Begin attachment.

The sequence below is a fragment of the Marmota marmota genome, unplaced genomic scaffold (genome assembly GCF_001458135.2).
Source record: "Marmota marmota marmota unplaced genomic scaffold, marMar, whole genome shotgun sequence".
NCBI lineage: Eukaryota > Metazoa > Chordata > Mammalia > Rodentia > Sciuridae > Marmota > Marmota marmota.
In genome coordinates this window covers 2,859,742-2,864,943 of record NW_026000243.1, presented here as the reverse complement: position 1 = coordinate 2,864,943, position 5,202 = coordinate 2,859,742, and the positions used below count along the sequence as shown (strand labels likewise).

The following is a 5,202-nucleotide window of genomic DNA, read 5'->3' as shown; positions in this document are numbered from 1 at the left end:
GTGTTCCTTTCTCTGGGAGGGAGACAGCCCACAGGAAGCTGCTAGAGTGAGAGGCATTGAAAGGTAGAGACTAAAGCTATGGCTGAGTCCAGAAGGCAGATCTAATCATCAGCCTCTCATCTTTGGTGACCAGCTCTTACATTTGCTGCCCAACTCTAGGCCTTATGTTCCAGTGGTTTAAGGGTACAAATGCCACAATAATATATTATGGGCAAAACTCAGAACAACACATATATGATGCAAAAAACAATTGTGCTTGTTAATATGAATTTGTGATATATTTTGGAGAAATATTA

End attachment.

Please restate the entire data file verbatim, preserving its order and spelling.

The sequence below is a fragment of the Marmota marmota genome, unplaced genomic scaffold (genome assembly GCF_001458135.2).
Source record: "Marmota marmota marmota unplaced genomic scaffold, marMar, whole genome shotgun sequence".
NCBI lineage: Eukaryota > Metazoa > Chordata > Mammalia > Rodentia > Sciuridae > Marmota > Marmota marmota.
In genome coordinates this window covers 2,859,742-2,864,943 of record NW_026000243.1, presented here as the reverse complement: position 1 = coordinate 2,864,943, position 5,202 = coordinate 2,859,742, and the positions used below count along the sequence as shown (strand labels likewise).

The following is a 5,202-nucleotide window of genomic DNA, read 5'->3' as shown; positions in this document are numbered from 1 at the left end:
GTGTTCCTTTCTCTGGGAGGGAGACAGCCCACAGGAAGCTGCTAGAGTGAGAGGCATTGAAAGGTAGAGACTAAAGCTATGGCTGAGTCCAGAAGGCAGATCTAATCATCAGCCTCTCATCTTTGGTGACCAGCTCTTACATTTGCTGCCCAACTCTAGGCCTTATGTTCCAGTGGTTTAAGGGTACAAATGCCACAATAATATATTATGGGCAAAACTCAGAACAACACATATATGATGCAAAAAACAATTGTGCTTGTTAATATGAATTTGTGATATATTTTGGAGAAATATTA